Naming Conventions - Part 01 - the Basics

Date: 21.Nov 2006 | Reading Time: 4 minutes, 34 seconds


Do you know filenames like this? Or even worse, do you still use them? I did too. But I learned how to avoid these ugly names that no one can decipher 5 minutes later. And in this two parts series — that got inspired by a topic covered on Lifehacker and 43 Folders — I will show you how you can get a clean working naming convention, too. Just read on. It will take less then 5 minutes — promise.

First I will show you what to look out for in naming files and in the seconds part I will show you an example of how we use this new gained information to create a consistent naming template that is production ready and proven to work, because I and my company used it successfully for years.

What you should know — The Basics

The most important thing about our files is the content, right? And in a project we need to make different versions of that content so we can easily recover after a crash or go back to an earlier version — a version that maybe worked better or one that now fits better into the directors concept. How do we go about naming this content so we can easily see what we are dealing with?

  • never ever use the word “final” for any file
  • do not put too much information in the filename
  • put much info in your filename
  • number your files incrementally — always
  • stick to your naming convention

Never ever use the word “final” for any file

Well, plain and simple: never use the word “final” as an integral part of the filename. For the simple reason that it never will be the final version. And what do you do then? Name your file “final_final”? Or “more_final”? It just won’t work out, so just don’t do it. Simple isn’t it?

Oh and while we are at it, try not to use these words either:

  • temp
  • test
  • preview

Do not put too much information in the filename

I don’t know about you, but when I want to read a story, I read a book. But when I am working I need to know which file is containing what — fast. That means the filename should only contain what is necessary to communicate its content. Nothing more. But most importantly nothing less, which leads us to the next point.

Put much information in your filename

Well, as I wrote above, when you look at a file in your file-browser you need to see instantly — without opening the file — what it contains. For that you need to put all the important info into the filename.
But what is important you ask? Well, that certainly depends to a degree on your working environment and projects. A few things stay the same nevertheless. Lets make a small list. We normally need to know:

  • what project this file belongs to
  • what the file contains
  • who created the file (in a multi-user workspace)
  • which version it is
  • what changed to the version before it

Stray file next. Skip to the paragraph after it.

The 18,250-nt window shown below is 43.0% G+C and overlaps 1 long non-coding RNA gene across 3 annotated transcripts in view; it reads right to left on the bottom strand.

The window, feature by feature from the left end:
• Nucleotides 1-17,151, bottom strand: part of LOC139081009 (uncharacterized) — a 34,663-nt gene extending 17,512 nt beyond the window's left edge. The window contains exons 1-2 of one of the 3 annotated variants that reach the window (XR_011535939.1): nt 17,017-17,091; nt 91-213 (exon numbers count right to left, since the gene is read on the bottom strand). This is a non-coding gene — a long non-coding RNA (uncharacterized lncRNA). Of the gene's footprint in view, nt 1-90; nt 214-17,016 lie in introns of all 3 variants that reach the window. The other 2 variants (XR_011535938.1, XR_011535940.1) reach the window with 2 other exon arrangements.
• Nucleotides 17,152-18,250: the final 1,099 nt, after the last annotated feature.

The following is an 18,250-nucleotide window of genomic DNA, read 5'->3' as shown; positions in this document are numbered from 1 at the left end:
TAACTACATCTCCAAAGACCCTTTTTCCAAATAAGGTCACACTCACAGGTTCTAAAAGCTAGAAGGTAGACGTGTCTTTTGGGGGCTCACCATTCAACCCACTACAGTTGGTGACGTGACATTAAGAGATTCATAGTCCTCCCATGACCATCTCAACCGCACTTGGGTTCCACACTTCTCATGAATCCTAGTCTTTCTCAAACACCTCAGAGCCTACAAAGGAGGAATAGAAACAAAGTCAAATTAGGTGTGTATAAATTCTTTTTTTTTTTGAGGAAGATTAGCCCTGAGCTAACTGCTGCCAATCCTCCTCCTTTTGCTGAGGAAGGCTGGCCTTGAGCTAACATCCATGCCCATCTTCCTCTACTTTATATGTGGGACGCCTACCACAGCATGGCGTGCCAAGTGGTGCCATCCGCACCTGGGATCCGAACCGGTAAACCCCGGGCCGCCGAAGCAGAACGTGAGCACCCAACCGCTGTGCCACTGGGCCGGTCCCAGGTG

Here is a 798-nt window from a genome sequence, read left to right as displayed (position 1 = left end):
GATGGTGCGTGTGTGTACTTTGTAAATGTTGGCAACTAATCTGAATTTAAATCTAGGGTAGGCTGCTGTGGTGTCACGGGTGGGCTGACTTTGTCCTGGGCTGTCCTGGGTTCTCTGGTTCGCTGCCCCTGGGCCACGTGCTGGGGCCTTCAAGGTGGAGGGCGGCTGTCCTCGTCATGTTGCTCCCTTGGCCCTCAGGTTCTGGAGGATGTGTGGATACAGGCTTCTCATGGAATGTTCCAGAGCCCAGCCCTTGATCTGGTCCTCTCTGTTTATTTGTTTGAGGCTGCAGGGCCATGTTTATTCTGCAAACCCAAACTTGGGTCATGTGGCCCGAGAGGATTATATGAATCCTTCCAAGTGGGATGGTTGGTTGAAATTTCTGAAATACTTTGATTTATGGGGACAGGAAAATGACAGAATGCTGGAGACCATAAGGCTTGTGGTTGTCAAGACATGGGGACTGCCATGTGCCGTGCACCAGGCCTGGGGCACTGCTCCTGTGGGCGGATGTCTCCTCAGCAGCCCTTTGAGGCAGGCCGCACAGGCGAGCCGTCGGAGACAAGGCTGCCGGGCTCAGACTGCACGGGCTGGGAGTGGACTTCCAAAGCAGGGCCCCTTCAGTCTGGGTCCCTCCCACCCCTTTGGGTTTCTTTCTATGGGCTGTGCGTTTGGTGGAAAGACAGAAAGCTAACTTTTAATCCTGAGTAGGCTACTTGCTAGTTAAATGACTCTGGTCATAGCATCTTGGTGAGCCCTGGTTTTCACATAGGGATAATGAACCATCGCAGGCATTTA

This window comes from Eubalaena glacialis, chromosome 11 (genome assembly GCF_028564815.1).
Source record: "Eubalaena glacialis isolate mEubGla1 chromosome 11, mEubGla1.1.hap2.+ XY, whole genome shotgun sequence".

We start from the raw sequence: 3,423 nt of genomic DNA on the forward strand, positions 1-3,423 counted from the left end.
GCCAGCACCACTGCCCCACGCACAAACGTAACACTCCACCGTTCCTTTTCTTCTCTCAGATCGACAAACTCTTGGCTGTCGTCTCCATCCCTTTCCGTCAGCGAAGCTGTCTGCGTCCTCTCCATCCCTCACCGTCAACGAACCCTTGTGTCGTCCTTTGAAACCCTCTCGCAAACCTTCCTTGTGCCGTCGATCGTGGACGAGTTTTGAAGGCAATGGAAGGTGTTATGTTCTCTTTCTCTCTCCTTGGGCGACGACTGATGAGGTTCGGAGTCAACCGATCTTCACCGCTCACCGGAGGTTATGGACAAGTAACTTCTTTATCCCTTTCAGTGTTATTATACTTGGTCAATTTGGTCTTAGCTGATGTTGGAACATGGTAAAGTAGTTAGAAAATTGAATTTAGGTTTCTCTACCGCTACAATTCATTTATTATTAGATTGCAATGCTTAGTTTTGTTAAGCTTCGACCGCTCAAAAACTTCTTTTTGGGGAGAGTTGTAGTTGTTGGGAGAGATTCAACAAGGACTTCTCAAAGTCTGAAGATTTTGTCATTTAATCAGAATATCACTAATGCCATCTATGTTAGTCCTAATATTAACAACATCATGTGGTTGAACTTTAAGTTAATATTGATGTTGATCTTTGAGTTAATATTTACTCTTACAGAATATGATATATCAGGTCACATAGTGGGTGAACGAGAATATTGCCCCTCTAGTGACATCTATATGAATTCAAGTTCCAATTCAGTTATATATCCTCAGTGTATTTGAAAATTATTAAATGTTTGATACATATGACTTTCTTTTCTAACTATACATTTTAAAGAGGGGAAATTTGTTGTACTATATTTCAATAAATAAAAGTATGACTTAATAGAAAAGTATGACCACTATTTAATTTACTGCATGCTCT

• when it was created

There you have it. Not an awful lot, isn’t it? To see how we squeeze all that info in a short and readable filename read on.

There are two ways to tackle this. One is to use shortcuts like the first letters of your project (MIB = Men in Black), the other one is to use plain readable text. Both have their advantages and disadvantages.
Shortcuts make filenames shorter and for the duration of the project probably also more readable (because you can see more of the information in a filename at once). On the other hand it will be probably pretty hard to decipher what a filename was meant to mean after a month or two when you have to revisit a project.

I tend to use a mix of both to get something as descriptive but short as possible.

Number your files incrementally — always

This is also an important one. Always number your files starting with 01, not 1, but 01, because you never know, it might end up being the first of many drafts before the final — or, to stay consistent with our rule about not using the word “final” — the version that we end up using. So to avoid ugly constructs like version 2b5-new, we just stick to simple numbers 01, 02, 03 and so on. The recent version wasn’t good? No problem, make a new one and increase the version count. That leaves you with room for up to 99 versions, enough for even the most error and revision prone projects.

Stick to your naming convention

Well, this seems to be obvious, but it isn’t very easy, especially in a working environment that has no rules about files names. Co-workers don’t use it, so why should you? To stay on top of the chaos and to lead by example. Once your co-workers see how easy and efficient a working naming convention can be they hopefully will switch to it, too.

I hope this was some useful info and if you wan to find out how we transfer this knowledge into a real life naming convention, then come back next week when I show you how I tend to use it.

Also please let me know what you think about this topic in the comments. Until then, take your work to the next level.